Over the course of 2020, astronomers in Australia detected a mysterious batch of radio waves coming from somewhere near the center of the galaxy. But when the team trained a more sensitive instrument toward the source, they saw it only once more before it disappeared, behaving differently than it had before. The signal is described in a paper published today in the Astrophysical Journal.
“The strangest property of this new signal is that it has a very high polarisation. This means its light oscillates in only one direction, but that direction rotates with time,” said Ziteng Wang, an astrophysicist at the University of Sydney and the lead author of the new study, in a university press release. In other words, the radio waves were intermittently corkscrewing to Earth, without any rhyme or reason. And since they were detected, the trail’s gone cold.
The signal was discovered using the Australian Square Kilometre Array Pathfinder Variables and Slow Transients (ASKAP VAST) Survey, a radio telescope based in extremely remote Western Australia. The mystery object that produced the signal was named ASKAP J173608.2-321635, for the telescope that found it and its coordinates in the sky.
“This object was unique in that it started out invisible, became bright, faded away and then reappeared. This behaviour was extraordinary,” said Tara Murphy, also an astrophysicist at the University of Sydney and a co-author of the paper, in the same release.
When the radio source went dark, the team checked the visible light spectrum, finding nothing. They also turned to a different radio telescope, which yielded a similar amount of nothing. But then, using the MeerKAT radio telescope in South Africa, the team at last spotted the object again, but it disappeared within a day. The researchers haven’t seen it since.
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“As for why a source would stop emitting, it could be something related to instabilities in the magnetic field. Magnetic fields can get tangled up and then release energy in bursts,” said David Kaplan, a co-author of the paper and an astrophysicist at the University of Wisconsin-Milwaukee, in an email to Gizmodo. “This happens with our Sun, with magnetars, and with other sorts of objects. So it’s not so much that it stopped emitting, as it only emits sporadically (most of the time it’s off).”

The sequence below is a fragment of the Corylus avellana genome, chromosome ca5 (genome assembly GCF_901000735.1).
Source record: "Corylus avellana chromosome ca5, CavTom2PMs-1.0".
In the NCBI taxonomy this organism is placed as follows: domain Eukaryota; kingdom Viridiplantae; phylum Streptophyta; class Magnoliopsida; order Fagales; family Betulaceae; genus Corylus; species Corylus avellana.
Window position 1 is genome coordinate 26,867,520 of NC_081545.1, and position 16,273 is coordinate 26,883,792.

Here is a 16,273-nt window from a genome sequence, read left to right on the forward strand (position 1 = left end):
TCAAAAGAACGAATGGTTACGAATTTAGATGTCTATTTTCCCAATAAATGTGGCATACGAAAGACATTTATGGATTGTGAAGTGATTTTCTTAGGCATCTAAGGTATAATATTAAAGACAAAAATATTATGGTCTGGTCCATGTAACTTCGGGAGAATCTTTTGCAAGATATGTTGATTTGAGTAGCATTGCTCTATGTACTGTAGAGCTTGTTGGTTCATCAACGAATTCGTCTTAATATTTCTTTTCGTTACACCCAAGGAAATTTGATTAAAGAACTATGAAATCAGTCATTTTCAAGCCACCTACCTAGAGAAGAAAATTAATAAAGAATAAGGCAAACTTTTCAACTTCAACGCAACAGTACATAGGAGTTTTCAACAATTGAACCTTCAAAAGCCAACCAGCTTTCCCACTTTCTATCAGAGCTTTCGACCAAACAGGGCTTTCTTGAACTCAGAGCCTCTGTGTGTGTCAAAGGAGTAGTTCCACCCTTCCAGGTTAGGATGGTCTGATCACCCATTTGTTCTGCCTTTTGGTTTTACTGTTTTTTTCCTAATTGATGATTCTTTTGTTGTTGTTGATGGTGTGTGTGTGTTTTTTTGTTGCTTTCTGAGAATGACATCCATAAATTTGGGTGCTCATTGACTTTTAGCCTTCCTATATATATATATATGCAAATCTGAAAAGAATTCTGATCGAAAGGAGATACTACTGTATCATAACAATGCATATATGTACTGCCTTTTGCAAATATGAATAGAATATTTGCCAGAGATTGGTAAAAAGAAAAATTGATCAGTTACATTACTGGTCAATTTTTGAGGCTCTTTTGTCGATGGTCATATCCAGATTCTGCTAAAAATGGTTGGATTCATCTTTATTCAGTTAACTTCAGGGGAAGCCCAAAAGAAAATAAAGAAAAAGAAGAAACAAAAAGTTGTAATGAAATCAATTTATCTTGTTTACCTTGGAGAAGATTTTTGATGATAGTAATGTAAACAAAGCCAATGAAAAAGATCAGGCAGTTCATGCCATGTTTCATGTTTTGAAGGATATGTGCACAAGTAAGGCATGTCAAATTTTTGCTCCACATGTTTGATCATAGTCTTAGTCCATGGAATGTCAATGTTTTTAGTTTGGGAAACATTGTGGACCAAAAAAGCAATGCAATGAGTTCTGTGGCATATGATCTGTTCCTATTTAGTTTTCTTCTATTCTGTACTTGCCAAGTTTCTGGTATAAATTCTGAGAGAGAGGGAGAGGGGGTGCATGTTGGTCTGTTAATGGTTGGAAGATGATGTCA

The researchers have a few ideas for what the radio source could’ve been, but they aren’t sure about any of them. The radio wave pattern bears similarities to a class of objects called Galactic Centre Radio Transients, though it also has some differences. Galactic Centre Radio Transients are not one specific object but rather a group of radio-emitting objects around the Milky Way’s center that don’t have a certain identity.
Because of the characteristics of its burst, the team thought at first that ASKAP J173608.2-321635 might be a pulsar—a spinning dead star whose brightness regularly varies to observers on Earth. But this object’s brightness fluctuations weren’t regular, and its lack of other electromagnetic waves meant it didn’t resemble a small brown dwarf star or a highly magnetic magnetar. It may have been an “oddball” pulsar, Kaplan said, but the team won’t know for sure with their current data.
Even if ASKAP J173608.2-321635 isn’t seen again, they hope that future observations will determine if the object was the rule or the exception—that is, whether the source is the first of a hitherto-unobserved class of objects or something else.
Instead of leapfrogging from radio telescope to radio telescope in the future, the team hopes to use the Square Kilometre Array, the world’s largest radio telescope with 130,000 antennas, for its future observations of distant radio sources. The array is expected to start routine science observations toward the end of this decade.
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